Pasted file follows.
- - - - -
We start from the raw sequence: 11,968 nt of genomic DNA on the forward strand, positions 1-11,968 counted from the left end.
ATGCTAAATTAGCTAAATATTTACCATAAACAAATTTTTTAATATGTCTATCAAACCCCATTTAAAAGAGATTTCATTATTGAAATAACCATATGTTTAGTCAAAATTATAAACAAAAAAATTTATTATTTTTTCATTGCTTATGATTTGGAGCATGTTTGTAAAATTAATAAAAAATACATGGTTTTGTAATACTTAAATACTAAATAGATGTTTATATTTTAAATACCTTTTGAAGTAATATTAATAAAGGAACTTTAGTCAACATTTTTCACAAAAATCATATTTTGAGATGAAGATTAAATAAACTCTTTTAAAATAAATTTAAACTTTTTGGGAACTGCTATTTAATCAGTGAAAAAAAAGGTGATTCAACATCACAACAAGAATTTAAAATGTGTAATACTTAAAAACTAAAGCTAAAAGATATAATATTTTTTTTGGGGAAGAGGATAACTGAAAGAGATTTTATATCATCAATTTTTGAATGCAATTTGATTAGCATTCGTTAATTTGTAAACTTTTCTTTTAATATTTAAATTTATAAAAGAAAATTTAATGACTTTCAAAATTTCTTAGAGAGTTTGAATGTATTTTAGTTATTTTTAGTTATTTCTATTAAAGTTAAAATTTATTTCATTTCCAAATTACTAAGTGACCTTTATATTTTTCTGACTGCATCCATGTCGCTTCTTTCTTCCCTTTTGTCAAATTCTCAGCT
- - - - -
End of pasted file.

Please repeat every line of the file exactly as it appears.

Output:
We start from the raw sequence: 11,968 nt of genomic DNA on the forward strand, positions 1-11,968 counted from the left end.
ATGCTAAATTAGCTAAATATTTACCATAAACAAATTTTTTAATATGTCTATCAAACCCCATTTAAAAGAGATTTCATTATTGAAATAACCATATGTTTAGTCAAAATTATAAACAAAAAAATTTATTATTTTTTCATTGCTTATGATTTGGAGCATGTTTGTAAAATTAATAAAAAATACATGGTTTTGTAATACTTAAATACTAAATAGATGTTTATATTTTAAATACCTTTTGAAGTAATATTAATAAAGGAACTTTAGTCAACATTTTTCACAAAAATCATATTTTGAGATGAAGATTAAATAAACTCTTTTAAAATAAATTTAAACTTTTTGGGAACTGCTATTTAATCAGTGAAAAAAAAGGTGATTCAACATCACAACAAGAATTTAAAATGTGTAATACTTAAAAACTAAAGCTAAAAGATATAATATTTTTTTTGGGGAAGAGGATAACTGAAAGAGATTTTATATCATCAATTTTTGAATGCAATTTGATTAGCATTCGTTAATTTGTAAACTTTTCTTTTAATATTTAAATTTATAAAAGAAAATTTAATGACTTTCAAAATTTCTTAGAGAGTTTGAATGTATTTTAGTTATTTTTAGTTATTTCTATTAAAGTTAAAATTTATTTCATTTCCAAATTACTAAGTGACCTTTATATTTTTCTGACTGCATCCATGTCGCTTCTTTCTTCCCTTTTGTCAAATTCTCAGCT